Sunday, July 28, 2013

Pooh Bear Mini-Reviews

As a special treat for myself (and to fulfill a couple of the "Reread 4 Books" requirements for the Book Bingo Reading Challenge), I'm rereading the Winnie-the-Pooh books by A. A. Milne.  First up:

Winnie-the-Pooh--in which we are introduced to Pooh, Piglet, Rabbit, Owl (sometimes spelled WOL), Eeyore, Kanga, Roo, and--of course--Christopher Robin.  In this collection of short adventures Pooh disguises himself as a rain cloud in order to try and fool some bees into allowing him to have their honey; Pooh and Piglet try to catch a heffalump; Christopher Robin and all his friends go on an Expedition to find the North Pole; Eeyore has a birthday; and Pooh helps Christopher Robin rescue Piglet from being surrounded by water.

and then

The House at Pooh Corner--in which Tigger is added to Christopher Robin's host of friends and we discover that Tiggers (despite what they might say) don't like honey, haycorns or thistles.  Further adventures include building a house for Eeyore, rescuing Roo and Tigger from their tree-climbing adventure, a search for one of Rabbit's friends and relations named Small, playing Pooh-sticks, and the un-bouncing of Tigger.

These were wonderful books to read as a child.  I loved the magical Hundred Acre Wood where bears and piglets and rabbits and donkeys and all the other animals lived and had adventures and played with their friend Christopher Robin.  They were also wonderful books to sit down and read to my son 20 years later--and to watch the original stories with him on VHS.  I really can't figure out why so many reviewers blast the Disney version.  Disney's Pooh is far more faithful to the text than a lot of the Disney features--whole pages of dialogue are transported to the screen*.  That is one thing I noticed in this reread.  A delightful little trip down memory lane.  The books were five stars when I first read them, they were five stars when I read them to my son, and they are five stars now.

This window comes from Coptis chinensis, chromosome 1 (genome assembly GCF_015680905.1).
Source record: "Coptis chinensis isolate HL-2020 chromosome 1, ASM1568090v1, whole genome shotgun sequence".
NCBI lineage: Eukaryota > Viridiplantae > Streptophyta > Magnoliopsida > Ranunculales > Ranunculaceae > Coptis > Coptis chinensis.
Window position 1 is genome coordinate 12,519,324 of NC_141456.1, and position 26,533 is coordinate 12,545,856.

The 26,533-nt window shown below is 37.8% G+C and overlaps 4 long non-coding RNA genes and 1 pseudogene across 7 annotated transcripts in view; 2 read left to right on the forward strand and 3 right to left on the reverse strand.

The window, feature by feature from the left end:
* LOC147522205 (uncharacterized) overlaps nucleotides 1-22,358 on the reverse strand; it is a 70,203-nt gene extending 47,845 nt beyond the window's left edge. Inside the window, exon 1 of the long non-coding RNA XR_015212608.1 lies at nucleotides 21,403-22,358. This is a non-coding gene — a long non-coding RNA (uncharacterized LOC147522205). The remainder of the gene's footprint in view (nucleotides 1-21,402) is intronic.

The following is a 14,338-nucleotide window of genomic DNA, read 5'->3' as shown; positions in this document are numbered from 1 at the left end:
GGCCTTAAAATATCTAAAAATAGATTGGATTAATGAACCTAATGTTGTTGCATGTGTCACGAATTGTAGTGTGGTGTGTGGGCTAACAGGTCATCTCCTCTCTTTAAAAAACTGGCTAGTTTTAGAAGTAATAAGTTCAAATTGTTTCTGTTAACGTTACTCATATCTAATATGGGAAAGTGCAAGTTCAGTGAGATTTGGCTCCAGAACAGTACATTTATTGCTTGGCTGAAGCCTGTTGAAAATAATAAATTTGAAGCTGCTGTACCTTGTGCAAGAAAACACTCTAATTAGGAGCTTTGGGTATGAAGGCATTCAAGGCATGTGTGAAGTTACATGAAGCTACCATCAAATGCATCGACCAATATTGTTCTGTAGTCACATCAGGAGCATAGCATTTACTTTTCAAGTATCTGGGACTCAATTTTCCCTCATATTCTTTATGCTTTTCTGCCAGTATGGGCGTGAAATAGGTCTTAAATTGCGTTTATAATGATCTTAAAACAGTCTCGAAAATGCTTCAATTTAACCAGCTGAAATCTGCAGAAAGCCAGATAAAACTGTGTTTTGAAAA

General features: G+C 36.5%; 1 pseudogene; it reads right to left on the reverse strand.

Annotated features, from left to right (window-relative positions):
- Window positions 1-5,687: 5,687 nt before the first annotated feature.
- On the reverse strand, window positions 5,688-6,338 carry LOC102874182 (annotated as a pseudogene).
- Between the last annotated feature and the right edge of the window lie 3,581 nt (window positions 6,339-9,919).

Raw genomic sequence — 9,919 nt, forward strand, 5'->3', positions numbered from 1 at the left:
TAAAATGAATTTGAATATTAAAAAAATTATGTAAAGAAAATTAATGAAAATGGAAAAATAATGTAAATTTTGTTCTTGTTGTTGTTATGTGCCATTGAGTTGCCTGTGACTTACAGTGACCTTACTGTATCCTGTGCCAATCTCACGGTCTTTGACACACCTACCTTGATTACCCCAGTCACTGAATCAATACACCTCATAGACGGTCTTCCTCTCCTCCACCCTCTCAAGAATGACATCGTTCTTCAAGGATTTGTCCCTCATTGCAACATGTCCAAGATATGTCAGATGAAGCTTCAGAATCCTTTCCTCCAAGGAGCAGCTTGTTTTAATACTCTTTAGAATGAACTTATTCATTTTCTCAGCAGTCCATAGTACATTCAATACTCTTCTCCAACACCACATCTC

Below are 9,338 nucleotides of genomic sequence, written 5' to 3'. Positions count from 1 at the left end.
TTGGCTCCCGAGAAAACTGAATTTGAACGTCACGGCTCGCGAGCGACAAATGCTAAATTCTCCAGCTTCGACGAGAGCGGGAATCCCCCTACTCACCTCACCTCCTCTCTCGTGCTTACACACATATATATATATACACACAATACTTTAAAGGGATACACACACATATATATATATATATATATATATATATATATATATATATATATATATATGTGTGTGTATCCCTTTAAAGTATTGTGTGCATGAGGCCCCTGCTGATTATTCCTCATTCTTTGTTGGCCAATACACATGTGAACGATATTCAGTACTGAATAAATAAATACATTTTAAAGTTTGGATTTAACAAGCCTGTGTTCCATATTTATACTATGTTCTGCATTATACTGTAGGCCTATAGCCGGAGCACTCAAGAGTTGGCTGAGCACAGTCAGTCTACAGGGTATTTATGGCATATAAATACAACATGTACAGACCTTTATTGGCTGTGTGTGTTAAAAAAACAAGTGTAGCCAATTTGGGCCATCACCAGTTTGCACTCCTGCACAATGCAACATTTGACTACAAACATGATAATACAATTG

{*I am not, of course, counting any of the "spin-off" Winnie-the-Pooh stories or more modern cartoons with this "Darby" character who has taken over.  I refer to the classic Pooh stories as seen on "Wonderful World of Disney."}


Gypsi said...

I love those sweet books!

Ryan said...

Two things I remember about the books, Eyore is wonderfully sarcastic and Tigger is a bully.